SEOUL, Aug. 13 (Korea Bizwire) — South Korea’s handling of the coronavirus pandemic has provided a “good example” of a free country demonstrating soft power, at a time when the world is increasingly faced with fresh challenges like the novel virus, a U.S. expert said Thursday.
“Korea has provided a very good example of the way it has responded to the COVID crisis. Even though Korea won’t be as big as its neighboring countries, it has set a very good example of the democracy which has handled the pandemic very well,” Joseph Nye, professor emeritus at Harvard University, said in a virtual seminar hosted by the Seoul-based think tank Yeosijae.
Nye is well known for the term “soft power” he coined in the early 1990s, which refers to the ability to appeal to others using non-coercive tools, such as culture, foreign policies and political values, as opposed to using hard power like military force.
In Thursday’s session, he emphasized the need for a departure from the world view only focused on the U.S. and China, or the Group of Two, and their intensifying rivalry, because there are so many issues now that cannot be solved without cooperating with one another.
“I don’t like this G2 argument much because there is a role for others as well, for example, on issues of climate change or pandemic or financial system. Europe, when it acts as one entity, it’s an economy the same size as the U.S. and bigger than China. Japan is still the third-largest economy in the world,” he said.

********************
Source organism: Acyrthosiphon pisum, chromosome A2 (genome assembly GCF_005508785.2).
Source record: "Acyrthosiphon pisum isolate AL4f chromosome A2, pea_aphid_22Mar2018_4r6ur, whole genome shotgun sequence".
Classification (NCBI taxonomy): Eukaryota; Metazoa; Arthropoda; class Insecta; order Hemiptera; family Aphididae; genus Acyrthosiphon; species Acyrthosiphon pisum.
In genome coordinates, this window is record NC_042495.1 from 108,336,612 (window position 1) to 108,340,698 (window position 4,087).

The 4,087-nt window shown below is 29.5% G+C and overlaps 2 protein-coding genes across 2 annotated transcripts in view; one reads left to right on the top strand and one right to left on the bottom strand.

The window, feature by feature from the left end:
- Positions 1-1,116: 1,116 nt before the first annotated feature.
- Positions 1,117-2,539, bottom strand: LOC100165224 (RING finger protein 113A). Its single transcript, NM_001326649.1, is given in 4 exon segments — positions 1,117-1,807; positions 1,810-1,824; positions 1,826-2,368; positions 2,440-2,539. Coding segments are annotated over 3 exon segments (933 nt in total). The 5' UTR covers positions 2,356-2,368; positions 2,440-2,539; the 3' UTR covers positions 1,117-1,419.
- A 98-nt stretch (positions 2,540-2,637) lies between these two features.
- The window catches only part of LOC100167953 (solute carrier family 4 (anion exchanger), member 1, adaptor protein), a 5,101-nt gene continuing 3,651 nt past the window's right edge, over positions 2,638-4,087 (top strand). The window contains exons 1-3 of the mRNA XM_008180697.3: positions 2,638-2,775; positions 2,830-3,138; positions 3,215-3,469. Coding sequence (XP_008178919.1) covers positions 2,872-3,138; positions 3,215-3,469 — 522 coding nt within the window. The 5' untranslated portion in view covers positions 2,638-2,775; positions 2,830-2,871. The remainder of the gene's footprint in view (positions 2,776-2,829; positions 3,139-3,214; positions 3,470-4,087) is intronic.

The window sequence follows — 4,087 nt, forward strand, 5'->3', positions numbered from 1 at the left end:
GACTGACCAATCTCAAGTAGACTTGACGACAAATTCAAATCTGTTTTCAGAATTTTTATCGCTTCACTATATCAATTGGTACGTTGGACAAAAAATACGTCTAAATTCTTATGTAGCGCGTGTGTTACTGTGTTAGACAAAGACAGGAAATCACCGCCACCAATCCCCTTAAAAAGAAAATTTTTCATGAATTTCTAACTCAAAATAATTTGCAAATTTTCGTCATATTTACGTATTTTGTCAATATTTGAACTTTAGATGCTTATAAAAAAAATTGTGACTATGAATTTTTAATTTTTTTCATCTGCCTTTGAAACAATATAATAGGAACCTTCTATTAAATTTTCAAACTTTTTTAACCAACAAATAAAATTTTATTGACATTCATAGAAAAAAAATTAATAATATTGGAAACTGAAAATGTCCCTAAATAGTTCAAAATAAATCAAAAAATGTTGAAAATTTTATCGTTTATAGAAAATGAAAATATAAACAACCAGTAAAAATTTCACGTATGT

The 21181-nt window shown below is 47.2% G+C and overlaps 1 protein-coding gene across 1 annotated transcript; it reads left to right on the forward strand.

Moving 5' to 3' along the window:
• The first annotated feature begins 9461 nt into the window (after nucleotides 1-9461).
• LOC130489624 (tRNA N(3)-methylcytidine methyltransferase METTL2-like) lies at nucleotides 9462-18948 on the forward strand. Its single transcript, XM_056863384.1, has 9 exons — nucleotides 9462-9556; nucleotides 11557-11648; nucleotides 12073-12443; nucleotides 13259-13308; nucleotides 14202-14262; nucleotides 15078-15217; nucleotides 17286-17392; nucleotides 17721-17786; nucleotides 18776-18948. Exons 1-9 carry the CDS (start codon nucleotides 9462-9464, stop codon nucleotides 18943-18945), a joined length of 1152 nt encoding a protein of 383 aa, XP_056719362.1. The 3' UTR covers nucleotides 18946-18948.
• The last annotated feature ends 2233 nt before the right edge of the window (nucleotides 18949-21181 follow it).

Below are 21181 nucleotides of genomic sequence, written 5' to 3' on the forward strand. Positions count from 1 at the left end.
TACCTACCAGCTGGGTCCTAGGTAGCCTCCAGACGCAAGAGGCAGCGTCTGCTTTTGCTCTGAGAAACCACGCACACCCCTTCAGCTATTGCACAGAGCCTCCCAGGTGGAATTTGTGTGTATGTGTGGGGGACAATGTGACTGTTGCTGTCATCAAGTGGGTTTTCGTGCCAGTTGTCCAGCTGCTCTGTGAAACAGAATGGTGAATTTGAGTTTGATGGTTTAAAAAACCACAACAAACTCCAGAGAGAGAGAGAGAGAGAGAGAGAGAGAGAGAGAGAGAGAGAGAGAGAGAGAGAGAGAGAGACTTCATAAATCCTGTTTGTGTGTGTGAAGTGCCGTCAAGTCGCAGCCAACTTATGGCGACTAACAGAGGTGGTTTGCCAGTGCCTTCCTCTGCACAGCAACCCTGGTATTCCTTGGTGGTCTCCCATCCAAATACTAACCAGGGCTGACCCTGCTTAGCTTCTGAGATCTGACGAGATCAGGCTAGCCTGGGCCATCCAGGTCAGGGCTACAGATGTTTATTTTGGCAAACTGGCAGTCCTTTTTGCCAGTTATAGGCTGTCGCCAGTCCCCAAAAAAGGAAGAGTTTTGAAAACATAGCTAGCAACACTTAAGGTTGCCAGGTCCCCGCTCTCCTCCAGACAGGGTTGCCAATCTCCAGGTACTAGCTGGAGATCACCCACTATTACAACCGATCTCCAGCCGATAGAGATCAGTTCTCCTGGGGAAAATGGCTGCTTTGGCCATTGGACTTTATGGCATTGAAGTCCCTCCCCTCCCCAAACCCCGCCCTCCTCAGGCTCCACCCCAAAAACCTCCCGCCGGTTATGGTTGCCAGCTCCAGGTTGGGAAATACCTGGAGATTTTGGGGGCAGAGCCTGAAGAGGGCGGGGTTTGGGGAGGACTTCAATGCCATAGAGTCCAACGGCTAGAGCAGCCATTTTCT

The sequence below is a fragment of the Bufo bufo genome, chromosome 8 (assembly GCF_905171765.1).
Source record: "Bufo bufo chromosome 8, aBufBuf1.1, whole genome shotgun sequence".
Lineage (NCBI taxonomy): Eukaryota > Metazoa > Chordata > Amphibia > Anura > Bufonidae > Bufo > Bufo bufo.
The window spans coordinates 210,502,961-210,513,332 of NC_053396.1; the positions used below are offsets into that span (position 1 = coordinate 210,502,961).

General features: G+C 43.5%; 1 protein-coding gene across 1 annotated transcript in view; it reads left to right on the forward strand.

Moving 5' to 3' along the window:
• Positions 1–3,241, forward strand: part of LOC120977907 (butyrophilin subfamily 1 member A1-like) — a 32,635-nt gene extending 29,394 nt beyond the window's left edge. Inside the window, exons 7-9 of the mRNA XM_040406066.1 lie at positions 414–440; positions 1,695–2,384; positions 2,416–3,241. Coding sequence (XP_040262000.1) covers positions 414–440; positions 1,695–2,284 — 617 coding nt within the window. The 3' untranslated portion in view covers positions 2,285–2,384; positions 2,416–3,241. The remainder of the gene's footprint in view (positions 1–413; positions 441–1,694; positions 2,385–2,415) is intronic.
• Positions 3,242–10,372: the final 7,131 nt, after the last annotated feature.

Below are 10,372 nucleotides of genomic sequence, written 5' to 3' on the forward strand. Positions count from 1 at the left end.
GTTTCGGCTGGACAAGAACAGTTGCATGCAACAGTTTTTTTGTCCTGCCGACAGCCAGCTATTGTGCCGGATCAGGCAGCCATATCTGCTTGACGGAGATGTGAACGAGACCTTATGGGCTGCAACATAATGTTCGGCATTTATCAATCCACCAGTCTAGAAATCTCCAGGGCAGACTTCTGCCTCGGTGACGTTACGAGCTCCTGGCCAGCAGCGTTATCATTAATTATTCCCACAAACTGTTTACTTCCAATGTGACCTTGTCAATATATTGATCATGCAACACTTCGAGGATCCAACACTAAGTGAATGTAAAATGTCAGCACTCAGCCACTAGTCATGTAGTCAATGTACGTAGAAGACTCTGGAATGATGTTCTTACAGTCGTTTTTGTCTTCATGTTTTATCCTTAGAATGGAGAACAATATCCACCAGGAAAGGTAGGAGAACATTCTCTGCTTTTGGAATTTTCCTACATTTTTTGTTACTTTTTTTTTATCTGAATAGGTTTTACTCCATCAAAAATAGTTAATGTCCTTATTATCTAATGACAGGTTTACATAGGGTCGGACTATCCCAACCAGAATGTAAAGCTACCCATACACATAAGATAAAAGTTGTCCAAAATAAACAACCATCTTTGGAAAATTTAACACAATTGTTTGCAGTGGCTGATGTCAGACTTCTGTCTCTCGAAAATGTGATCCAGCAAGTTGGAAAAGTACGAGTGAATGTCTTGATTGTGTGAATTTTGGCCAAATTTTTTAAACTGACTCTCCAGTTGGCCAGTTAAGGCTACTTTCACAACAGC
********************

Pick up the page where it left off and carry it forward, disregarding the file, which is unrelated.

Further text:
“So I think it’s a mistake for us to just talk about G2, that the U.S. and China are trying to run things when everybody’s sitting by the side. I think in fact, Europe, Korea and others take the lead in providing a good example and they are going to demonstrate the soft power.”
Nye also argued that the United States and China failed to show the leadership that was expected of them by the international community in combating the COVID-19 crisis.
“When they responded to COVID, they didn’t want to admit to the nature of the problem and tried to cover things up. When it was getting out of control, they tried to shift the blame onto others. So I think it was a failure of leadership and neither of them took the lead that was needed,” he said.
The professor said the two countries would have served their national interest more effectively if they had taken on the role of fighting COVID-19 through cooperation and by helping other countries.
He cited the Marshall Plan, a U.S. initiative in the post-World War II era designed to help war-torn European countries to recover, as an example of what he defines as “moral leadership.”
“If the U.S. were to take, let’s say 20 percent of vaccines, and made sure that went to poor countries with inadequate health systems, that would be good for those poor countries but good for the U.S. as well,” he said.
“The moral issue comes not in defending the national interest, but how you define the national interest.”